The National Environmental Public Health Tracking Program

The National Environmental Public Health Tracking Program

The National Environmental Public Health Tracking Program

It has long been suspected that the environment plays an important role in human development and health. Researchers have studied, for example, the link between asbestos exposure and lung disease. Another link has been discovered between bladder cancer and a person’s exposure to disinfectant by-products. While much information is collected about environmental conditions and public health, prior to 2002 no system collected and compiled that data together.

That situation has now been corrected. In 2002, the United States Centers for Disease Control and Prevention (CDC) established the National Environmental Public Health Tracking Program. The goal of the program is to identify, control, and prevent environmentally-related diseases. The program provides information that can be used to initiate public health actions, to conduct planning and evaluation, and to support scientific studies.


The National Environmental Public Health Tracking Program has five main goals:


  1. To build a sustainable national environmental public health tracking network;
  2. To increase environmental public health tracking coverage;
  3. To advance environmental public health science and research;
  4. To disseminate credible information; and
  5. To bridge the gap between public health and the environment.

The CDC has done more than set up an information collection program, however. It has given money to schools of public health, which provide support to the state and local health departments that investigate disease outbreaks, some of which may be environmentally related. The CDC has also funded projects in nine states and New York City, making a total investment of about $ 4.2 million, to support studies that are investigating the links between environmental exposure and diseases and other health conditions.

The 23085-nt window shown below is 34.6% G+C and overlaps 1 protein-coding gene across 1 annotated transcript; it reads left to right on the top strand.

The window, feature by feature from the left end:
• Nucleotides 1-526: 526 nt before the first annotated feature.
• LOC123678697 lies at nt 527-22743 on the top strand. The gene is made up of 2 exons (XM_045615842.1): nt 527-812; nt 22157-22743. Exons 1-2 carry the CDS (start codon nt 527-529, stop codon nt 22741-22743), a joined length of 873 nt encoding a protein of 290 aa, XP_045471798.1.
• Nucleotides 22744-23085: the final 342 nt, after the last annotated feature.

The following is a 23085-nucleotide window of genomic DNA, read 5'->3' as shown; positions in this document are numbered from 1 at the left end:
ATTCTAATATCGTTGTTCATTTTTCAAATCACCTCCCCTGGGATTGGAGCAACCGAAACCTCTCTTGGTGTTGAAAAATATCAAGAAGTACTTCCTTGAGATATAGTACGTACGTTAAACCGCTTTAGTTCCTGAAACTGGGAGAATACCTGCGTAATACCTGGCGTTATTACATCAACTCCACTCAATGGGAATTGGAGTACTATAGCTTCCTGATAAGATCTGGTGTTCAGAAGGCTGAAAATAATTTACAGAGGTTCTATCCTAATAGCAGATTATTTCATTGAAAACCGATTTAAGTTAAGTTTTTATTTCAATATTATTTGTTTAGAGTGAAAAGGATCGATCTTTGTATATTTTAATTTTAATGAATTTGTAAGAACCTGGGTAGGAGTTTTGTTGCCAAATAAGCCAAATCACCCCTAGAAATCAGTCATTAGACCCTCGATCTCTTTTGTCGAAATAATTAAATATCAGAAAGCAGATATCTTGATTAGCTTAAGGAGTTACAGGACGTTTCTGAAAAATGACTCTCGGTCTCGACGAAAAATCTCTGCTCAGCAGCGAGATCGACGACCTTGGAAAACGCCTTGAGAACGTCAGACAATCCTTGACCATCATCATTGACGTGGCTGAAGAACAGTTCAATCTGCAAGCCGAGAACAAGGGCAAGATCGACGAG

The CDC has also assembled four workgroups, with representatives from governmental agencies, non-governmental organizations, and academic institutions, which have been asked to develop recommendations for improving the National Environmental Public Health Tracking Program.

21 states and three cities have environmental-health study projects underway. Those projects include:


  • A project is underway in Massachusetts to see whether pediatric asthma can be linked to indoor air quality in schools.
  • A pilot project is being planned in California that will track asthma prevalence and adverse pregnancy outcomes to see whether these conditions can be linked to traffic exhaust exposure.
  • In Utah, birth and death certificate information, cancer registry data, and genealogic data is being compiled together to support epidemiologic research, that is, scientific research into the incidence, distribution, and control of disease in that state.

Copyright 2011 LexisNexis, a division of Reed Elsevier Inc.

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